D'Arnaud reflects on first MLB season

Mike Janes/Associated Press

Travis d'Arnaud will maintain his rookie status in 2014.NEW YORK -- Travis d'Arnaud finds himself on the bench for the season finale, with Terry Collins noting the rookie had a long season and is worn down. Assuming d'Arnaud fails to appear off the bench in the game, he will finish his first major league season with a .202 average, one homer and five RBIs along with a .286 on-base percentage in 112 plate appearances.

D'Arnaud will maintain his rookie status for 2014 because he did not exceed 130 at-bats.

Travis d'Arnaud

Travis d'Arnaud

#15 C
New York Mets

2013 STATS

  • GM31
  • HR1

  • RBI5

  • R4

  • OBP.286

  • AVG.202

"I had a blast here," d'Arnaud summed up his first major league season, which began with his debut on Aug. 17. "It was awesome. It's been fun playing in front of the city of New York and doing what I dreamed of doing."

Collins has talked about d'Arnaud needing to shorten his swing at the plate -- not wrapping his bat, technically -- and the rookie said he is aware of the issue, which contributed to his underwhelming numbers. He was promoted after hitting .304 and posting a .487 on-base percentage at Triple-A Las Vegas, albeit while missing more than three months with a fractured first metatarsal in his left foot, which he suffered behind the plate on a foul ball.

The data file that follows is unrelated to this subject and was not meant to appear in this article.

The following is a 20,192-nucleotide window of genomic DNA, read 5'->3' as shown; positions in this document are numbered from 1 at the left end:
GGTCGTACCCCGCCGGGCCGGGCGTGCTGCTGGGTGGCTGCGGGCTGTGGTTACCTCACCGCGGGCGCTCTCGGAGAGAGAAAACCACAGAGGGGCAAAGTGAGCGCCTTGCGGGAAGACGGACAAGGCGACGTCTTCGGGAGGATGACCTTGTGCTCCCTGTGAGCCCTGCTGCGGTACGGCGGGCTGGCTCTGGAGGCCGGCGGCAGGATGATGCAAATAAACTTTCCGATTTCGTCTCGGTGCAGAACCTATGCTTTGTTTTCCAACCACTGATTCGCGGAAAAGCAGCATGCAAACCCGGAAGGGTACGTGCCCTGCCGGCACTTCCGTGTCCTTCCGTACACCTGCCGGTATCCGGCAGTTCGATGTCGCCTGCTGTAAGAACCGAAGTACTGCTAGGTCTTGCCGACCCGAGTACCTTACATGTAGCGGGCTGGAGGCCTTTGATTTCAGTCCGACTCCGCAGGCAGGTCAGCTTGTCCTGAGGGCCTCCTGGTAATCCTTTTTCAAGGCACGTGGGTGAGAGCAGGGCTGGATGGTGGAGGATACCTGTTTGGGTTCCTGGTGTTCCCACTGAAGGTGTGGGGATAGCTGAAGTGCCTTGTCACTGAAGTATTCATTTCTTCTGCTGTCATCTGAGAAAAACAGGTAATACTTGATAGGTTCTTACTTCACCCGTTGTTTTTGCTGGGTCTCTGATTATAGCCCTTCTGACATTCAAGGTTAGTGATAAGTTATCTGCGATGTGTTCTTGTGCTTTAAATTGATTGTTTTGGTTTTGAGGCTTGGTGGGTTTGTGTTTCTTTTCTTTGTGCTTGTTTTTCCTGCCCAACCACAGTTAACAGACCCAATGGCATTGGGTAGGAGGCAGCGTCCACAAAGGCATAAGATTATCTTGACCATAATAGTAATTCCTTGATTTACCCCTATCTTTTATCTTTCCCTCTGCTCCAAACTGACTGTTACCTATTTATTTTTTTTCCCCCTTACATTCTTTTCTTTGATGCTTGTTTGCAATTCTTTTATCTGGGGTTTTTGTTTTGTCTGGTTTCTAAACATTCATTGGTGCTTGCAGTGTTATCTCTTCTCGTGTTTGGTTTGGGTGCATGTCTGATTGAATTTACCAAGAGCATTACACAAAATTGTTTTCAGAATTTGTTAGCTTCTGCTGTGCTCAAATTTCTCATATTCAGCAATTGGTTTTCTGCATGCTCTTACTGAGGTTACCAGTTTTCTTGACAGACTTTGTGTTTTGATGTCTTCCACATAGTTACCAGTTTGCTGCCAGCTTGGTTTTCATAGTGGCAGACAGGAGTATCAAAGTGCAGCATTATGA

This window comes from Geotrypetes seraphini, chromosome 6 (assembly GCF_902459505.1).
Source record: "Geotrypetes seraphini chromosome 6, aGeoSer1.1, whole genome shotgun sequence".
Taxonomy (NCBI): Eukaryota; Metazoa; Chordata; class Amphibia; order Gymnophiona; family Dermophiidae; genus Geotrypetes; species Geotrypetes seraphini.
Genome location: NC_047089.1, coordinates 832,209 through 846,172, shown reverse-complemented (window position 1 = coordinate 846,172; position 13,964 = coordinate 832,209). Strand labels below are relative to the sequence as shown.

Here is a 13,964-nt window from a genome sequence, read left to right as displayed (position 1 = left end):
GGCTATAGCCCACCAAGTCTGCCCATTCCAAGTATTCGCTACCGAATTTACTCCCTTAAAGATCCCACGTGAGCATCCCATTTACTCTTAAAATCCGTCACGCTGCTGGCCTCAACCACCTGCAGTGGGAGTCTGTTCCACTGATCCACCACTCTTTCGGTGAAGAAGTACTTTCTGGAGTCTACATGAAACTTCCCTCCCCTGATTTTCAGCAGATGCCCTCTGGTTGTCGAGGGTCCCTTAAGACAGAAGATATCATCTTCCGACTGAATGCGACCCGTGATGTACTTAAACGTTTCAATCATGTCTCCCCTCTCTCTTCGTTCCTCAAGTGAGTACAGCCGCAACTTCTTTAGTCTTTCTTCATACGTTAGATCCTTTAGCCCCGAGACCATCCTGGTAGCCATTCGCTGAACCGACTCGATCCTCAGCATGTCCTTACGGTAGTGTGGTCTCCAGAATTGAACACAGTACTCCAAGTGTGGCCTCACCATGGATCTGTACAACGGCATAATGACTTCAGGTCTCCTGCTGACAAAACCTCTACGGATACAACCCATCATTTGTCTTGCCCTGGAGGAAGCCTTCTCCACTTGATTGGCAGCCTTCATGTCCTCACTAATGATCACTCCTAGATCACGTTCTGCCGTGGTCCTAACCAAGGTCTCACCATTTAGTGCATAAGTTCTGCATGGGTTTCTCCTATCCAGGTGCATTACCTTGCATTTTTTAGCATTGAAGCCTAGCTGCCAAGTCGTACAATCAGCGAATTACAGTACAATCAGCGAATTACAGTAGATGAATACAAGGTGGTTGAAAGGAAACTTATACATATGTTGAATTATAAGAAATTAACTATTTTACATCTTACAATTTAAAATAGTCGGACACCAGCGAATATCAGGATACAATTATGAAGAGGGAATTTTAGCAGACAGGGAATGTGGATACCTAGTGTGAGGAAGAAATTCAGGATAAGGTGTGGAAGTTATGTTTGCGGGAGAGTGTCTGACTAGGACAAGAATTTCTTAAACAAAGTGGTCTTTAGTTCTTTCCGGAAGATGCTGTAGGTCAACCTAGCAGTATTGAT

"That was more me trying to hit the ball 600 feet," d'Arnaud said about the over-swinging. "When I would try to do that, I would over-wrap or over-swing pretty much and it would just dig me in a bigger hole."

D'Arnaud's 2012 season had ended on June 25 with a partially torn posterior cruciate ligament in his left knee, which he suffered trying to break up a double play in a Triple-A game.

Sandy Alderson recently said he believed the Mets needed to bring in a veteran catcher this offseason as a hedge because of d'Arnaud's injury susceptibility, but d'Arnaud just labels the injuries unfortunate.

"Just bad-luck injuries -- breaking up a double play and taking a foul ball off the foot," d'Arnaud said. "What can you do? I feel young and healthy."

The good news: Pitchers raved about throwing to d'Arnaud. ESPN Stats & Information recently produced a chart that highlighted d'Arnaud's pitch-framing ability. At the time, d'Arnaud successfully framed pitches so that umpires called strikes in the bottom-third of the zone 82 percent of the time, compared with an MLB average of 70 percent.

"Fortunately for me [Anthony] Recker and [John] Buck taught me a lot about the pitchers," d'Arnaud said. "And then I just communicated with them. A catcher's favorite thing is when a pitcher likes throwing to them. I feel honored that they liked throwing to me."